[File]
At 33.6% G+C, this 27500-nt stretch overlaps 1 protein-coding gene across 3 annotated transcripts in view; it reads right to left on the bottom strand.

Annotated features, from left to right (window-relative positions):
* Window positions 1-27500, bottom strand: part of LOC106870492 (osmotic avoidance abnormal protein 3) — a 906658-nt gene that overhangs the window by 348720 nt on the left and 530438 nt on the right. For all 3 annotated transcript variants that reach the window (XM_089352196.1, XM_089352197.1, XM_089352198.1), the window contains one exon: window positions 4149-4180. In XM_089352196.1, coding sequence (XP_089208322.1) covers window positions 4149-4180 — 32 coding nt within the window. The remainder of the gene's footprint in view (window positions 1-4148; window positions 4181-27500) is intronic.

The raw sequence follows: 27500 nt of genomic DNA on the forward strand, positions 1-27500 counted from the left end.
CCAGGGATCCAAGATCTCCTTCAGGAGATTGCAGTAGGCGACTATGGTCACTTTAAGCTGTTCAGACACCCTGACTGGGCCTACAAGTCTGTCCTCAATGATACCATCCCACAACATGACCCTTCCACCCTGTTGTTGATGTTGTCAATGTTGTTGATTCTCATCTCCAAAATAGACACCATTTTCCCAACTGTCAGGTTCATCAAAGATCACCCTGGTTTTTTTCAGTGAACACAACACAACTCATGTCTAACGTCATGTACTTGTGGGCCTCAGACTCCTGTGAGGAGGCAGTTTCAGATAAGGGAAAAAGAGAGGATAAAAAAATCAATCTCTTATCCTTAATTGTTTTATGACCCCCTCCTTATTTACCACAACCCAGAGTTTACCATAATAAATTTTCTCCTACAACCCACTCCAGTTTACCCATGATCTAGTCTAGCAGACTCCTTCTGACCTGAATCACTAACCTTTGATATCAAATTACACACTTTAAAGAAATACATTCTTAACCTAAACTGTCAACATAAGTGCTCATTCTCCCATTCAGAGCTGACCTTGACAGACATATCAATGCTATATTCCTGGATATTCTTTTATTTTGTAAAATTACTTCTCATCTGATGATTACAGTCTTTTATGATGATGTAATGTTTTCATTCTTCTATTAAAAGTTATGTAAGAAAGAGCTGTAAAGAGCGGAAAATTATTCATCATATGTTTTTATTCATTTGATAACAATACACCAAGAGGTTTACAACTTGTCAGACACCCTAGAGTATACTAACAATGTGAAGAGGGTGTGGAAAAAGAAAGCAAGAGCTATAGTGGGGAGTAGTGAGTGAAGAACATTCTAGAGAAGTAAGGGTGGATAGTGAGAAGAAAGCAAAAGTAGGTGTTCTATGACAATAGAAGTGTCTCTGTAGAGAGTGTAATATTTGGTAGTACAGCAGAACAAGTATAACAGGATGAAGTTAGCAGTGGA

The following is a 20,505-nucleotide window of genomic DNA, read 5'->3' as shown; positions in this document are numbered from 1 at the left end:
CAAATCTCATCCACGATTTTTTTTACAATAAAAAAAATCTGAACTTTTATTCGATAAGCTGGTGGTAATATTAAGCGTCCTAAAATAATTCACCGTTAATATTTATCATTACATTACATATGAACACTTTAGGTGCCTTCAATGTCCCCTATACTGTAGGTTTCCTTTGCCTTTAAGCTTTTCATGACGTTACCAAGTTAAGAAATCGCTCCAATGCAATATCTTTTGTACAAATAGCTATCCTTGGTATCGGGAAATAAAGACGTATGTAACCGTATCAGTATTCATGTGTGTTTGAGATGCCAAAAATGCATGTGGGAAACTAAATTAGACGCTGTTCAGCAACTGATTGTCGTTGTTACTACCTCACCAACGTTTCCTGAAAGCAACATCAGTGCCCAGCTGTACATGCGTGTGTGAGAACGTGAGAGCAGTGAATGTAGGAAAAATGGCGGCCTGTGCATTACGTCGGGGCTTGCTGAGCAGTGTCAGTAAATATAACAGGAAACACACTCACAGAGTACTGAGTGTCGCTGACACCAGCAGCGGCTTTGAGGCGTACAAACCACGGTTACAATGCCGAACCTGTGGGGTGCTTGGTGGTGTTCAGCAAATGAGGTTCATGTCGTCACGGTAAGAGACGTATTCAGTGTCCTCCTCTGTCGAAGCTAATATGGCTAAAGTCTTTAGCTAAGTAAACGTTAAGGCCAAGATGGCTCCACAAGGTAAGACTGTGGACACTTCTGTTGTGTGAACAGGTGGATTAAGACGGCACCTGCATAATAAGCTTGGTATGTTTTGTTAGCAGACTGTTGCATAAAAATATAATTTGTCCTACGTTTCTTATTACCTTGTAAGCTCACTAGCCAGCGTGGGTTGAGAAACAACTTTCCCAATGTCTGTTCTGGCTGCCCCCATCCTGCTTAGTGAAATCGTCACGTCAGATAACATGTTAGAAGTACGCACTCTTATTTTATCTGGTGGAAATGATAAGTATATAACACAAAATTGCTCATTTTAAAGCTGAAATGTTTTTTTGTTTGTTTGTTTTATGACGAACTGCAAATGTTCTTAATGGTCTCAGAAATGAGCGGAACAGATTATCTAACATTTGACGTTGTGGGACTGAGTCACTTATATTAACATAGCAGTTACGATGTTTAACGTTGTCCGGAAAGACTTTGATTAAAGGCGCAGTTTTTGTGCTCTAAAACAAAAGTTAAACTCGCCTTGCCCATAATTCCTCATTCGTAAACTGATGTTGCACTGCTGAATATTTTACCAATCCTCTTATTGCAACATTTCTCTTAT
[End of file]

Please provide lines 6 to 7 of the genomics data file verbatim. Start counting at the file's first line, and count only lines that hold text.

The following is a 20,505-nucleotide window of genomic DNA, read 5'->3' as shown; positions in this document are numbered from 1 at the left end:
CAAATCTCATCCACGATTTTTTTTACAATAAAAAAAATCTGAACTTTTATTCGATAAGCTGGTGGTAATATTAAGCGTCCTAAAATAATTCACCGTTAATATTTATCATTACATTACATATGAACACTTTAGGTGCCTTCAATGTCCCCTATACTGTAGGTTTCCTTTGCCTTTAAGCTTTTCATGACGTTACCAAGTTAAGAAATCGCTCCAATGCAATATCTTTTGTACAAATAGCTATCCTTGGTATCGGGAAATAAAGACGTATGTAACCGTATCAGTATTCATGTGTGTTTGAGATGCCAAAAATGCATGTGGGAAACTAAATTAGACGCTGTTCAGCAACTGATTGTCGTTGTTACTACCTCACCAACGTTTCCTGAAAGCAACATCAGTGCCCAGCTGTACATGCGTGTGTGAGAACGTGAGAGCAGTGAATGTAGGAAAAATGGCGGCCTGTGCATTACGTCGGGGCTTGCTGAGCAGTGTCAGTAAATATAACAGGAAACACACTCACAGAGTACTGAGTGTCGCTGACACCAGCAGCGGCTTTGAGGCGTACAAACCACGGTTACAATGCCGAACCTGTGGGGTGCTTGGTGGTGTTCAGCAAATGAGGTTCATGTCGTCACGGTAAGAGACGTATTCAGTGTCCTCCTCTGTCGAAGCTAATATGGCTAAAGTCTTTAGCTAAGTAAACGTTAAGGCCAAGATGGCTCCACAAGGTAAGACTGTGGACACTTCTGTTGTGTGAACAGGTGGATTAAGACGGCACCTGCATAATAAGCTTGGTATGTTTTGTTAGCAGACTGTTGCATAAAAATATAATTTGTCCTACGTTTCTTATTACCTTGTAAGCTCACTAGCCAGCGTGGGTTGAGAAACAACTTTCCCAATGTCTGTTCTGGCTGCCCCCATCCTGCTTAGTGAAATCGTCACGTCAGATAACATGTTAGAAGTACGCACTCTTATTTTATCTGGTGGAAATGATAAGTATATAACACAAAATTGCTCATTTTAAAGCTGAAATGTTTTTTTGTTTGTTTGTTTTATGACGAACTGCAAATGTTCTTAATGGTCTCAGAAATGAGCGGAACAGATTATCTAACATTTGACGTTGTGGGACTGAGTCACTTATATTAACATAGCAGTTACGATGTTTAACGTTGTCCGGAAAGACTTTGATTAAAGGCGCAGTTTTTGTGCTCTAAAACAAAAGTTAAACTCGCCTTGCCCATAATTCCTCATTCGTAAACTGATGTTGCACTGCTGAATATTTTACCAATCCTCTTATTGCAACATTTCTCTTAT